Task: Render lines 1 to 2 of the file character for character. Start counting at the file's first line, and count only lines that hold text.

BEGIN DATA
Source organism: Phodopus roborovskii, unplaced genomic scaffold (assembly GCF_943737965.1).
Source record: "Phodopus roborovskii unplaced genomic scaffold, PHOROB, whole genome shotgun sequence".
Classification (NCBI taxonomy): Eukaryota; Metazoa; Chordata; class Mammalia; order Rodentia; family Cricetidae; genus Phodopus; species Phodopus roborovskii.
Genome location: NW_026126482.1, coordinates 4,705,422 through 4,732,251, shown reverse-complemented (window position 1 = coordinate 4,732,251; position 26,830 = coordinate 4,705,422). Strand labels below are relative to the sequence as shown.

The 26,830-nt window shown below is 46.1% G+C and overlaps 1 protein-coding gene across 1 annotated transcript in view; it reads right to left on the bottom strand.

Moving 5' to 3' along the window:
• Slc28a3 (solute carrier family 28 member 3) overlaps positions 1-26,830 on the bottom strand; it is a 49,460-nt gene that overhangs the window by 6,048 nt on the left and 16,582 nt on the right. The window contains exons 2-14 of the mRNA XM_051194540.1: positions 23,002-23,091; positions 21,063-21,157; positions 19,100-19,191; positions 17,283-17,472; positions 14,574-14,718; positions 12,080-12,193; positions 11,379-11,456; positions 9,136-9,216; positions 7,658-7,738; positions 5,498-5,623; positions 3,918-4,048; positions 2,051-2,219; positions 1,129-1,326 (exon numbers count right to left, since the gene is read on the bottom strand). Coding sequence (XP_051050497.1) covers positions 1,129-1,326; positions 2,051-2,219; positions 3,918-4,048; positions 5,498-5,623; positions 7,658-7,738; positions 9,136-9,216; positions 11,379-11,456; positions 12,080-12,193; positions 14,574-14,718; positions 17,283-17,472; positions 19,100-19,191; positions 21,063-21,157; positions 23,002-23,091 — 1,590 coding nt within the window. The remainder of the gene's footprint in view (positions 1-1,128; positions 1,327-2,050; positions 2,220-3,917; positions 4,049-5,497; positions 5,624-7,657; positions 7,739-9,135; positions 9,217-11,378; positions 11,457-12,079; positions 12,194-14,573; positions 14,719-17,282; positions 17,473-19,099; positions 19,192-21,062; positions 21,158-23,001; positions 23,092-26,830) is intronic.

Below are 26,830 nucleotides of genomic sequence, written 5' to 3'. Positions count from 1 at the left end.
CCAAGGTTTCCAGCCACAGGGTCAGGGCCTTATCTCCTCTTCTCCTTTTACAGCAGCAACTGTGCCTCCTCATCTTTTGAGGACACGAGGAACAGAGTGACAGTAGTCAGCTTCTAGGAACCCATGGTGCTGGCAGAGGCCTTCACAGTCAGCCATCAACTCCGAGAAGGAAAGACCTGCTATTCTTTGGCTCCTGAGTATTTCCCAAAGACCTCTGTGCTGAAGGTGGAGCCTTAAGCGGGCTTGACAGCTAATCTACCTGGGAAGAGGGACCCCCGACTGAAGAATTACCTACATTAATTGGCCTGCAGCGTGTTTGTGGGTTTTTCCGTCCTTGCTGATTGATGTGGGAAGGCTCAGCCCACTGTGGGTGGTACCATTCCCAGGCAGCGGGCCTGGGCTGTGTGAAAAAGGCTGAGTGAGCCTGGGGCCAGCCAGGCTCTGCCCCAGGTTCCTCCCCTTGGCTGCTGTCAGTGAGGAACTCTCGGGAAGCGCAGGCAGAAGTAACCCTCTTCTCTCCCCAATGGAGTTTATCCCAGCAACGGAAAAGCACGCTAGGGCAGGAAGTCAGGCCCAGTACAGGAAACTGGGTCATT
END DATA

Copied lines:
Source organism: Phodopus roborovskii, unplaced genomic scaffold (assembly GCF_943737965.1).
Source record: "Phodopus roborovskii unplaced genomic scaffold, PHOROB, whole genome shotgun sequence".